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Trump’s Proposal To Deny Green Cards To Aid Recipients Bad News For Indians In US

The proposed rule signed by the Homeland Security Secretary on September 21 and posted on the website of the Department of Homeland Security (DHS) was slammed by the Silicon Valley-based tech industry and political leaders.

WASHINGTON – The Trump administration has announced a new rule proposing to deny Green Cards —lawful permanent residency, a step away from citizenship—to immigrants who legally use state aid to get by, for prescription drugs, housing, food stamps and a number of other reasons.

 

“Under long-standing federal law, those seeking to immigrate to the United States must show they can support themselves financially,” said Department of Homeland secretary Kirstjen Nielsen in a statement announcing the new rule on Saturday.

 

“This proposed rule will implement a law passed by Congress intended to promote immigrant self-sufficiency and protect finite resources by ensuring that they are not likely to become burdens on American taxpayers.”

 

The proposed areas for disqualification will include cash assistance for a variety of reasons, emergency medical attention, low income subsidy for certain prescription drugs, long-term hospitalisation at government expense, food stamps, and housing assistance, according to the announcement.

 

The measure, which is part of a package of crackdown by the Trump administration on both legal and illegal immigration, is expected to hit millions of poor immigrants who come to the United Sated for a better life and compel them to choose to stay without state’s help or return to their home countries.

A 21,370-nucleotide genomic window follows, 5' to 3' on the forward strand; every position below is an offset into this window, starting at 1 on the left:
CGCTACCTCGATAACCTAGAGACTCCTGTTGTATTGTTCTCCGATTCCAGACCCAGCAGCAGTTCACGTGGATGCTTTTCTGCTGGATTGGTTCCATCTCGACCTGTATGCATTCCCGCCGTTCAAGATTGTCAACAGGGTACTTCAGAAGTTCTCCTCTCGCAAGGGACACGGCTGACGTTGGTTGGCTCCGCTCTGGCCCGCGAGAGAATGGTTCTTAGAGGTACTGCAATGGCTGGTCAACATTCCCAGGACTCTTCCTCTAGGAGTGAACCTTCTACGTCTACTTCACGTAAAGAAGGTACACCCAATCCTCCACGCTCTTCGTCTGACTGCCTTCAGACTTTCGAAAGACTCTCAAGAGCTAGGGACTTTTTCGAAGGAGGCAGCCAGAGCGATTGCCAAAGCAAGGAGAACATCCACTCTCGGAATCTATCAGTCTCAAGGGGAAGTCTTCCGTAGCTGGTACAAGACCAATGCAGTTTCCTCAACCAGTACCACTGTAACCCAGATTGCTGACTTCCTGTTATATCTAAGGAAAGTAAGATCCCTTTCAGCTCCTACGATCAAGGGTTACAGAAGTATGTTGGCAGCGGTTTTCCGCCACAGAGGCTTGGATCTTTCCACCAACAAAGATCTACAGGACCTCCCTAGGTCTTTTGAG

The new rule, which is expected to impact an estimated 382,000 people according to US media reports, will be notified in the country’s official gazette (or the Federal Register) and will be open for public comments for 60 days.

 

The rule-making will proceed to the next stage of being formalised then.

 

The United States grants around 1 million Green Cards a year. Indians accounted for 77,908; 64,116 and 64,687 in 2014, 2015 and 2016 respectively, coming in mostly on employment and family -linked visas.

 

Most of them have sound jobs with all related benefits or their families to fall back on.

 

But could they fall in this category? It could not be immediately ascertained if Indian-origin immigrants do or have resorted to public help of the kind specified in the new order.

 

Indian-origin immigrants accounted for 6.7% and 15.4% of immigrants in poverty or near poverty, according to a report by the Center for Immigration Studies, based on data from a 2011 Current Population Survey, conducted by the US Census Bureau.

 

And 15.3% of those from India were without health insurance.

 

The rule doesn’t impact those who have already received their Green Cards. But 306,601 people from India are in the queue for their Green cards, according to the most recent data from the US Citizenship and Immigration Services, and many join this fast- growing queue of hopefuls every year.

 

Could they be impacted, or other Indians? “Yes,” said Leon Fresco, an immigration attorney, “if they have collected any of the benefits set forth in the rule”. He is advising a group of Indian-origin immigrants who have been lobbying US Congress and administration to change rules to end the backlog of Indian applicants, which at present rate could take decades to clear.

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